PHILIPPINE LAWS, STATUTES AND CODES
ACT NO. 3952 (As Amended) - THE BULK SALES LAW
|Section 1. This Act shall be known as "The Bulk Sales Law."
Purpose and general scheme of the Bulk Sales Law. 1 (a) Purpose. Bulk Sales Act is designed to prevent the defrauding of creditors by the secret sale in bulk of substantially all of a merchant's stock of goods. (b) General scheme The general scheme of these statutes is to declare such bulk sales fraudulent and void as to creditors of the vendor, or presumptively so, unless specified formalities are observed, such as the demanding and the giving of a list of creditors, the giving of actual or constructive notice to such creditors, by record or otherwise, and the making of an inventory. (27 C.J. Sec. 881.)
Constitutionality of the Law. The Bulk Sales Law is constitutional. (Liwanag v. Menghraj, 40 Off. Gaz. 1441.) Bulk sales statutes have been sustained as a constitutional exercise of the police power, and as such not in violation of the constitution prohibiting the enactment of laws which shall deprive any person of life, liberty, or property without due process of law, or which shall deny to such person the equal protection of the laws. Nor do they infringe constitutional provisions guaranteeing the right of acquiring, possessing, and protecting property. (27 C.J. Sec. 882.)
Construction of the Law. These statutes should be read as a whole for purposes of construction. As they are of a penal character, and in derogation of common law, and of the right to alienate property without restriction, they are to be strictly construed, and are not to be extended by construction to situations not clearly intended thereby. However, these statutes should be construed and applied with a view to cure the evil at which they are aimed, which is the defrauding of creditors by secret bulk sales. (27 C.J. Sec. 884.)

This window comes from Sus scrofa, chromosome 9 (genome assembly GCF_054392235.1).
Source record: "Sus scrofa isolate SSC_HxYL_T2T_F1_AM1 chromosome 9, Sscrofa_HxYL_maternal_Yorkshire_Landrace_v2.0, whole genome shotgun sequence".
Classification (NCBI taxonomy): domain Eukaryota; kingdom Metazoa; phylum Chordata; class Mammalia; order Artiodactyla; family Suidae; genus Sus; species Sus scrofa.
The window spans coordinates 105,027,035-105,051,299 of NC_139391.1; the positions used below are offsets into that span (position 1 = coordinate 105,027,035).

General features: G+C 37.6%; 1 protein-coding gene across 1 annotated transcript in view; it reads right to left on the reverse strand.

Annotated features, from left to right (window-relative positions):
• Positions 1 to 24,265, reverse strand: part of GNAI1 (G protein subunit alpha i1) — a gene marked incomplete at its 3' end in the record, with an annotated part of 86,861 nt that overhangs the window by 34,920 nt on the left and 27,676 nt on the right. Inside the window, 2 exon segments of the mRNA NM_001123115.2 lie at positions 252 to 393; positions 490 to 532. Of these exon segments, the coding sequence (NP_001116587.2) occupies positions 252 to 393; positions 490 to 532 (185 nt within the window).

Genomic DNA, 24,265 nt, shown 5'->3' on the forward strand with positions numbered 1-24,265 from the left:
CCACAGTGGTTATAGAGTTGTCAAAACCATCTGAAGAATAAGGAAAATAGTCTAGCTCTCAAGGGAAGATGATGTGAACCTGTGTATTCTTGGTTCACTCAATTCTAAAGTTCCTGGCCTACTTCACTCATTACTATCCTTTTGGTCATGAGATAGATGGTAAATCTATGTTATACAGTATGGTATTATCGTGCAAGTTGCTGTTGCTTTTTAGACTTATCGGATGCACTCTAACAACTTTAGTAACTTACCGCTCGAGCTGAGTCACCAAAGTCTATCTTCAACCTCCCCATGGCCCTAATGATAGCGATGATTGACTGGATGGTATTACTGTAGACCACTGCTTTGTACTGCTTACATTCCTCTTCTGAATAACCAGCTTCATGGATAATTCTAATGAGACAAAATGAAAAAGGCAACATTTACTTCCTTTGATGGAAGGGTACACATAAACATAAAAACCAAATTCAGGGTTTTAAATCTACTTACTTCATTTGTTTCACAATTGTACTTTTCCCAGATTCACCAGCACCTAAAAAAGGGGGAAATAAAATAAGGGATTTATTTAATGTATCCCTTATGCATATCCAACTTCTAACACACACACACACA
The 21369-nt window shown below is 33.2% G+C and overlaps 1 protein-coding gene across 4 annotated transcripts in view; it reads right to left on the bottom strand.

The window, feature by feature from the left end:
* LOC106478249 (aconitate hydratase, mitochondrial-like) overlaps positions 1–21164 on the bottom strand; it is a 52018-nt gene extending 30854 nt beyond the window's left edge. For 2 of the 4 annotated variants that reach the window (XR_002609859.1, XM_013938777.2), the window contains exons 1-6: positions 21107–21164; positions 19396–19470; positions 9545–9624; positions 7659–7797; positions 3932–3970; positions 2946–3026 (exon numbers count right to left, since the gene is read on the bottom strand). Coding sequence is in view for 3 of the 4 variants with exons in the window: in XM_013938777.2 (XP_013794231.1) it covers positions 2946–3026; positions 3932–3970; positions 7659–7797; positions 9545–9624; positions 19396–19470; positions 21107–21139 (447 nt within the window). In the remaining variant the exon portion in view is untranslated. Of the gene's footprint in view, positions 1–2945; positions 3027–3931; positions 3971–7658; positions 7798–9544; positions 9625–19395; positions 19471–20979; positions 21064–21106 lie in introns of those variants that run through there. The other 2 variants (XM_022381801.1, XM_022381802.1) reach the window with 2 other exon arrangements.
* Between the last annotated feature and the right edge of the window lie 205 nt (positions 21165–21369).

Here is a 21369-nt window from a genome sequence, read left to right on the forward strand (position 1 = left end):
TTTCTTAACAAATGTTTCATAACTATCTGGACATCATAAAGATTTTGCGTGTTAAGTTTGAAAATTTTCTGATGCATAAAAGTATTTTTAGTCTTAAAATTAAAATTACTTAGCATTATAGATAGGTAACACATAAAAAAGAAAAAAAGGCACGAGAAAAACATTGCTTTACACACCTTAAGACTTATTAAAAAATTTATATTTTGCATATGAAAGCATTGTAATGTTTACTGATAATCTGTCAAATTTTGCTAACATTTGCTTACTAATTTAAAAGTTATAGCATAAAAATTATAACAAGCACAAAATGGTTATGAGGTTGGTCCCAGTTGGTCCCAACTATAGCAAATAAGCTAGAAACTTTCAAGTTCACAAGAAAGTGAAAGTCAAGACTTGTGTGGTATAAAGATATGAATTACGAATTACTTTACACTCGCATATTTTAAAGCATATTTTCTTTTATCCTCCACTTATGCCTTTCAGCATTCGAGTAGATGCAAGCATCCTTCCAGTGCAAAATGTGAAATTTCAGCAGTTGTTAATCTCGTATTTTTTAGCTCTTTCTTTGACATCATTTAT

Effect of the Bulk Sales Law as to other fraudulent conveyances. The effect of bulk sales laws is to create a new type or kind of fraudulent conveyance (Kelley-Buckley Co. v. Cohen, 195 Mass 585, 81 N.E. 297; Riley Pennsylvania Oil Co. v. Symmonds, 195 Mo. A. 111, 190 S.W. 1038; Joplin Supply Co. v. Smith, 182 Mo. A. 212, 167 S.W. 649); hence, the provisions of Arts. 1381-1389 of the new Civil Code will not have the effect of modifying the Bulk Sales Law, and will be applicable only as suppletory law insofar as they are not in conflict with said law.
Sec. 2. Any sale, transfer, mortgage or assignment of a stock of goods, wares, merchandise, provisions, or materials otherwise than in the ordinary course of trade and the regular prosecution of the business of the vendor, mortgagor, transferor, or assignor, or any sale, transfer, mortgage, or assignment of all, or substantially all, of the business or trade theretofore conducted by the vendor, mortgagor, transferor, or assignor, or of all, or substantially all, of the fixtures and equipment used in and about the business of the vendor, mortgagor, transferor; or assignor, shall be deemed to be a sale and transfer in bulk, in contemplation of this Act: Provided, however, That if such vendor, mortgagor, transferor, or assignor, produces and delivers a written waiver of the provisions of this Act from his creditors as shown by verified statements, then, and in that case, the provisions of this section shall not apply.
What shall be deemed to be a sale and transfer in bulk. 2 A sale and transfer in bulk is any sale, transfer, mortgage or assignment (1) of a stock of goods, wares, merchandise, provisions, or materials otherwise than in the ordinary course of trade and the regular prosecution of the business of the vendor, mortgagor, transferor, or assignor, or (2) of all, or substantially all, of the business or trade theretofore conducted by the vendor, mortgagor, transferor, or assignor, or (3) of all, or substantially all, of the fixtures and equipment used in and about the business of the vendor, mortgagor, transferor, or assignor. (Sec. 2, Bulk Sales Law.)